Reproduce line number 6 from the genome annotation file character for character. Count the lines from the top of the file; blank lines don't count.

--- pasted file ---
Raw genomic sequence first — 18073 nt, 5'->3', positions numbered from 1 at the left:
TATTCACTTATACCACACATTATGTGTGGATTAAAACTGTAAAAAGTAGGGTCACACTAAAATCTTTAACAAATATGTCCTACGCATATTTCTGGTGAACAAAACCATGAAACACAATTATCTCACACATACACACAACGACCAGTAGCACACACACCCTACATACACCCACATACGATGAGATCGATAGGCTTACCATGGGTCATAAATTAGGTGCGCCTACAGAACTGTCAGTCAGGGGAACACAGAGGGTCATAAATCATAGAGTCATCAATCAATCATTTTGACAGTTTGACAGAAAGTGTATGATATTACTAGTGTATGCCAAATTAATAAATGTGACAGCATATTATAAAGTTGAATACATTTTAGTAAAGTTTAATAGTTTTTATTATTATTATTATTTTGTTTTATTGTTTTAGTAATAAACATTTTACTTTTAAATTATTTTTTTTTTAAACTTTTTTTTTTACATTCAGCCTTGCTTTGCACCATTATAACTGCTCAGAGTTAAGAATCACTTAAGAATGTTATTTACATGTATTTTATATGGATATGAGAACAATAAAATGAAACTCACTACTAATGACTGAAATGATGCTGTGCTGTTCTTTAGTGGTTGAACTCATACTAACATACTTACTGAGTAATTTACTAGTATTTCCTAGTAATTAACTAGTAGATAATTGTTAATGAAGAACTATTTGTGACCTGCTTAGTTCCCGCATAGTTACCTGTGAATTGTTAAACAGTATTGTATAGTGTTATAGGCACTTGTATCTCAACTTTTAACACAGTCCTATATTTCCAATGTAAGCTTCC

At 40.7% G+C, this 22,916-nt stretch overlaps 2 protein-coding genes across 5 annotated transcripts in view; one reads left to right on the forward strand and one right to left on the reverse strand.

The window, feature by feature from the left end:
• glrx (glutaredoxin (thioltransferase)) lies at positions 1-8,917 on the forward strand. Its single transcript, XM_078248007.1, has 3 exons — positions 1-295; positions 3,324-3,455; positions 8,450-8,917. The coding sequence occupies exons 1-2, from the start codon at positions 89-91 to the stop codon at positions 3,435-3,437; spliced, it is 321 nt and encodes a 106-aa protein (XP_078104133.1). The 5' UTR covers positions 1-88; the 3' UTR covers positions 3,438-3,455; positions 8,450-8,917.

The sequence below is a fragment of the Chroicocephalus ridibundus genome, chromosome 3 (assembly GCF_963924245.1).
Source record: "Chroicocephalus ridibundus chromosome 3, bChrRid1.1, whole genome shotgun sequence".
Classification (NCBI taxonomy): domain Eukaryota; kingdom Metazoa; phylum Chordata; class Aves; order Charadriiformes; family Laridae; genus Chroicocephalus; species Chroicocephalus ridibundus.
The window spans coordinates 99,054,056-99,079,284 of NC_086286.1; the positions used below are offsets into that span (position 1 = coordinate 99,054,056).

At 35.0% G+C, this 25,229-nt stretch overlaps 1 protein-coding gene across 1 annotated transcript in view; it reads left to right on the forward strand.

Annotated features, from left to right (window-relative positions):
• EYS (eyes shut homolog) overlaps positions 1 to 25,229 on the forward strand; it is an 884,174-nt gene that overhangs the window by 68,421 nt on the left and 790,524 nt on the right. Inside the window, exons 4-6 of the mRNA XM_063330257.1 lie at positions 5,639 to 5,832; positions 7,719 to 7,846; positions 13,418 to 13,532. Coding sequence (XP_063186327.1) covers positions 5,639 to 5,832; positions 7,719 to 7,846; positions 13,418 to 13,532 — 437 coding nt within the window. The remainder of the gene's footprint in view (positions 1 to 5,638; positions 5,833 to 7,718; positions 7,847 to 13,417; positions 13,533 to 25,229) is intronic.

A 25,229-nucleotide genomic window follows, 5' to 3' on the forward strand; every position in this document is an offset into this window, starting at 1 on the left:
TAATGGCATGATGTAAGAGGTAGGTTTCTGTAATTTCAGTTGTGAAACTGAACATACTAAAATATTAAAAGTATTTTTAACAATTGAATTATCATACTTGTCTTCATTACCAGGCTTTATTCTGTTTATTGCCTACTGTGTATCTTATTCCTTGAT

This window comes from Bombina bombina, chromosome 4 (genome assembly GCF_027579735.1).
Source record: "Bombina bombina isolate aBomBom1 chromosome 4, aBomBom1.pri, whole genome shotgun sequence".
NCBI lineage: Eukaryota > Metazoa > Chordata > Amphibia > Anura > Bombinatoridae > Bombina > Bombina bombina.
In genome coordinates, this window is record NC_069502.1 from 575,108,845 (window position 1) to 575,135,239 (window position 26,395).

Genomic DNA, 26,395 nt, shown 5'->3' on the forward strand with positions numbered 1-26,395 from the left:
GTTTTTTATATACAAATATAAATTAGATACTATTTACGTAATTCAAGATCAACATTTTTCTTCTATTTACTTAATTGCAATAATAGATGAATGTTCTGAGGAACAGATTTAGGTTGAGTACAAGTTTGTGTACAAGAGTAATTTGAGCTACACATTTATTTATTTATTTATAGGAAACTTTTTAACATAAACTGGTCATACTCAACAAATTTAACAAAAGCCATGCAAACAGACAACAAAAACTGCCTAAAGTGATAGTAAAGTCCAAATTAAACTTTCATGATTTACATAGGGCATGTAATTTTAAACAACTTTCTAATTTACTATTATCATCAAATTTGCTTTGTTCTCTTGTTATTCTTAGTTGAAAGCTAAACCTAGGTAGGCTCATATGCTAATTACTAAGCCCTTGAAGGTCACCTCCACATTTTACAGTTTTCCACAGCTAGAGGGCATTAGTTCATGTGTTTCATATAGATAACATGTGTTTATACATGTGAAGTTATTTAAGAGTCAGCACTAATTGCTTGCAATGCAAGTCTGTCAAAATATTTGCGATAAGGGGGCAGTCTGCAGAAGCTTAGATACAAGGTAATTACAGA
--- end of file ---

The sequence below is a fragment of the Chroicocephalus ridibundus genome, chromosome 3 (assembly GCF_963924245.1).